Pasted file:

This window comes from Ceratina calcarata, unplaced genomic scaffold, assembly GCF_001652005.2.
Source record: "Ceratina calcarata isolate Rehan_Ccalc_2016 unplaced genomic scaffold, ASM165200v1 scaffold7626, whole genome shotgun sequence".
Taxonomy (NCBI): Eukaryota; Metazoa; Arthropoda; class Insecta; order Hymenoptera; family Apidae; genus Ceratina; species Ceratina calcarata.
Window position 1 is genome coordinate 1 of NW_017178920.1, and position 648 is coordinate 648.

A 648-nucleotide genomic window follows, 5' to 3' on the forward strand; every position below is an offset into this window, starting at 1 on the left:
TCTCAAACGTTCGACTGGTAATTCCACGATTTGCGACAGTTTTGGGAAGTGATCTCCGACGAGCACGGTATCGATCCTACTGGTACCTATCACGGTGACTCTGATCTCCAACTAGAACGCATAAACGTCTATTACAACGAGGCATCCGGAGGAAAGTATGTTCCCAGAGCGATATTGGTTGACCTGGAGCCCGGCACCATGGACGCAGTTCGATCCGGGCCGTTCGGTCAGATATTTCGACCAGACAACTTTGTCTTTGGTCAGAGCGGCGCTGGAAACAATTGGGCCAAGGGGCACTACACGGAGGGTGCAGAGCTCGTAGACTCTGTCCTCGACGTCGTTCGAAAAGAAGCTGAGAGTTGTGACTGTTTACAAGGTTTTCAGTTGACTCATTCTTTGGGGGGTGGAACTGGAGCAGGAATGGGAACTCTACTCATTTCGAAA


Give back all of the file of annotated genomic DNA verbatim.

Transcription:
This window comes from Ceratina calcarata, unplaced genomic scaffold, assembly GCF_001652005.2.
Source record: "Ceratina calcarata isolate Rehan_Ccalc_2016 unplaced genomic scaffold, ASM165200v1 scaffold7626, whole genome shotgun sequence".
Taxonomy (NCBI): Eukaryota; Metazoa; Arthropoda; class Insecta; order Hymenoptera; family Apidae; genus Ceratina; species Ceratina calcarata.
Window position 1 is genome coordinate 1 of NW_017178920.1, and position 648 is coordinate 648.

A 648-nucleotide genomic window follows, 5' to 3' on the forward strand; every position below is an offset into this window, starting at 1 on the left:
TCTCAAACGTTCGACTGGTAATTCCACGATTTGCGACAGTTTTGGGAAGTGATCTCCGACGAGCACGGTATCGATCCTACTGGTACCTATCACGGTGACTCTGATCTCCAACTAGAACGCATAAACGTCTATTACAACGAGGCATCCGGAGGAAAGTATGTTCCCAGAGCGATATTGGTTGACCTGGAGCCCGGCACCATGGACGCAGTTCGATCCGGGCCGTTCGGTCAGATATTTCGACCAGACAACTTTGTCTTTGGTCAGAGCGGCGCTGGAAACAATTGGGCCAAGGGGCACTACACGGAGGGTGCAGAGCTCGTAGACTCTGTCCTCGACGTCGTTCGAAAAGAAGCTGAGAGTTGTGACTGTTTACAAGGTTTTCAGTTGACTCATTCTTTGGGGGGTGGAACTGGAGCAGGAATGGGAACTCTACTCATTTCGAAA